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VGV / AGV Safety Is, and Will Always Be, in the Driver's Seat

July 23, 2014  |  Jeff Christensen

I think the marketing people here at Seegrid forget that I like to stand around in freezing temperatures while big angry people fire pucks at my face at 90 miles an hour. What do I know about staying safe?

Luckily, I don't need to know a lot, and neither do you, because the control system on a Seegrid vision-guided vehicle (automated guided vehicle) is imbued with all of the safety intelligence it needs. By putting safety in the driver's seat, we can keep you out of that seat, and out of danger.

So, how do we do it?

All autonomous systems (robots, VGVs, AGVs, and humans) enjoy some common traits. They must be able to sense things in their environment and then respond by adjusting their behavior. The appropriate response is determined by the data processing system. A person driving a car is using his/her senses to monitor the environment, and directing the car accordingly. These sensors include the eyes, ears (sensing accelerations and sounds), and sense of touch for forces being applied at the steering wheel, and in the "seat of the pants". The bad news is that with people, the central processing unit is easily distracted, and even though the sensors are working perfectly, the appropriate actions are not always carried out.

Seegrid's vision guided vehicles (VGVs) use redundant sets of sensors and processors so that the safety critical functions can never be ignored, even if the vehicle is posting to its social media page.

A Seegrid vehicle has FIVE pairs of eyes giving it a full 360 degree view. Wouldn't you love to have that capability during rush-hour traffic? This view is used for navigating, and keeping the vehicle on course all the time. The "view" from the cameras is used to update the vehicle's position multiple times a second, using a computer that is dedicated to navigating along the desired route. If that navigation computer is interrupted, or distracted for more than 1 second, other onboard computers that are acting as "watch dogs" will stop the vehicle immediately.

In addition, the vehicle is equipped with speed sensors. These are monitored by a dedicated speed controller at over 50 times per second, in order to maintain a steady and controlled speed at all times. A second embedded computer is monitoring the speed of the vehicle, and checking that against the "command" speed, to make sure that the speed controller is functioning properly. If it senses an "over speed" condition, it instructs yet another computer, the safety controller, to shut the vehicle down.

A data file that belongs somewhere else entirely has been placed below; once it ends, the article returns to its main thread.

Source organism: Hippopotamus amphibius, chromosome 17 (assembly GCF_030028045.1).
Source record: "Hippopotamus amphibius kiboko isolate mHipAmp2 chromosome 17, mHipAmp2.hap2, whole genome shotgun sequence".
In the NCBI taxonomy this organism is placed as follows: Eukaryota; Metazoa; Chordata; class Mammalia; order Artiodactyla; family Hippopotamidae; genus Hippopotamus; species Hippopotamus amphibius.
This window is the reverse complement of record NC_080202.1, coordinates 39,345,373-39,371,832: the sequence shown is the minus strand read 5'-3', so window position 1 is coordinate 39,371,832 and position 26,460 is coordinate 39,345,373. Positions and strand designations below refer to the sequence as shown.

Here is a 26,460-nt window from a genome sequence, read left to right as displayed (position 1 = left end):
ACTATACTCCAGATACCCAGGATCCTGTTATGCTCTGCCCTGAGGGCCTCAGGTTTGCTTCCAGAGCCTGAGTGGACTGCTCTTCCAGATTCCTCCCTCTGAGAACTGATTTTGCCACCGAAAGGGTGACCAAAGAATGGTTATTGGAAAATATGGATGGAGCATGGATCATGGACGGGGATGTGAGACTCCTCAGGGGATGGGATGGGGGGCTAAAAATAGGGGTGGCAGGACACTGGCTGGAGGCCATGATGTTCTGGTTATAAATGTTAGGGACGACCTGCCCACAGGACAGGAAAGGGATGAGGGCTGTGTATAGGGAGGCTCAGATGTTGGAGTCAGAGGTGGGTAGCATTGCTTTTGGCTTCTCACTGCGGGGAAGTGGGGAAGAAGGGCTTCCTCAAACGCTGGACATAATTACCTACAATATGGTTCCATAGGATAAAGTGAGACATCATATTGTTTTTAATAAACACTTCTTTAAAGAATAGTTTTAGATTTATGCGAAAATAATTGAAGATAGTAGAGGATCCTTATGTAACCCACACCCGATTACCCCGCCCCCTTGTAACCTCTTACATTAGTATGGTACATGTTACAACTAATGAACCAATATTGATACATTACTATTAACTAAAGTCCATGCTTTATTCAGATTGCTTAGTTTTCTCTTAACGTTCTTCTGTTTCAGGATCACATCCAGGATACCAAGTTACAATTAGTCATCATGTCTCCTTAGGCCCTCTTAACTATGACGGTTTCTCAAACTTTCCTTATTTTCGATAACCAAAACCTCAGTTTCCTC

Another continuously running sensor is the Seegrid patented light curtain. The light curtain surrounds the vehicle with an invisible sensing field that can detect objects as small as two inches high in the path of the vehicle. This sensor is continuously operating and updates the central controller 50 times a second. Anytime an object penetrates the light curtain, the central controller instructs the vehicle to stop in a controlled, but immediate fashion.

Aimed out the front of the vehicle is a specialized safety sensor designed for personnel safety. It is a laser scanning device, with redundant internal controls that is used to monitor the path in front of the vehicle for people or other obstructions. The safety sensor is monitored by the central controller, and by a dedicated UL and TUV approved safety controller. If the safety sensor is activated, or if it malfunctions in any way, the vehicle is brought to a complete stop. If the safety controller malfunctions, the vehicle cannot be operated, even manually. The safety controller, navigation controller, motion controller, and central controller are all communicating with each other continuously. The failure of any single one to communicate in a timely fashion will bring the vehicle to a complete stop.

The navigation controller is also aware of the intended path of the vehicle. Knowing when a change in direction, such as when turns are coming, is what allows the turn signals to function on the vehicle. It also means that the vehicle can slow down in preparation for a turn, and limits the speed accordingly based on the radius of the turn. You know, just like that back-seat driver telling you to slow down on the off ramp.

Just like Driver's Ed

Remember driving school, when the instructor had that extra steering wheel and brake pedal on his side of the car? That is how the sensors and computers on Seegrid VGVs operate to insure everyone's safety. A second "brain" is always checking your speed, telling you when to slow down or speed up, but not interfering with you unless you make a mistake. If you do, they can slam on the brakes before you do anything serious. Seegrid's sensors and controls are like that, continuously, and tirelessly, scanning the environment for navigation clues, obstructions, speed limits, making sure the vehicle is operating safely and under control at all times. And while the Seegrid VGV controls are not susceptible to a lack of sleep, or too much partying, all things can fail somehow, so the system is equipped with redundant components that can monitor any defects, and stop the vehicle before anything dangerous happens.

With computers in control of the vehicle at all times, we can be assured that the vehicle will follow the intended route, maintain the right speed limits, avoid all collisions, behave predictably and consistently, and never behave erratically. But if one of those computers does fail, we can also rest assured that the vehicle will not operate until all of the safety and monitoring systems are operating properly. That is because a failure in the safety system is not an option.

Watch the Improve Safety video

Read More:
AGV Safety Benefits of Automation Seegrid Technology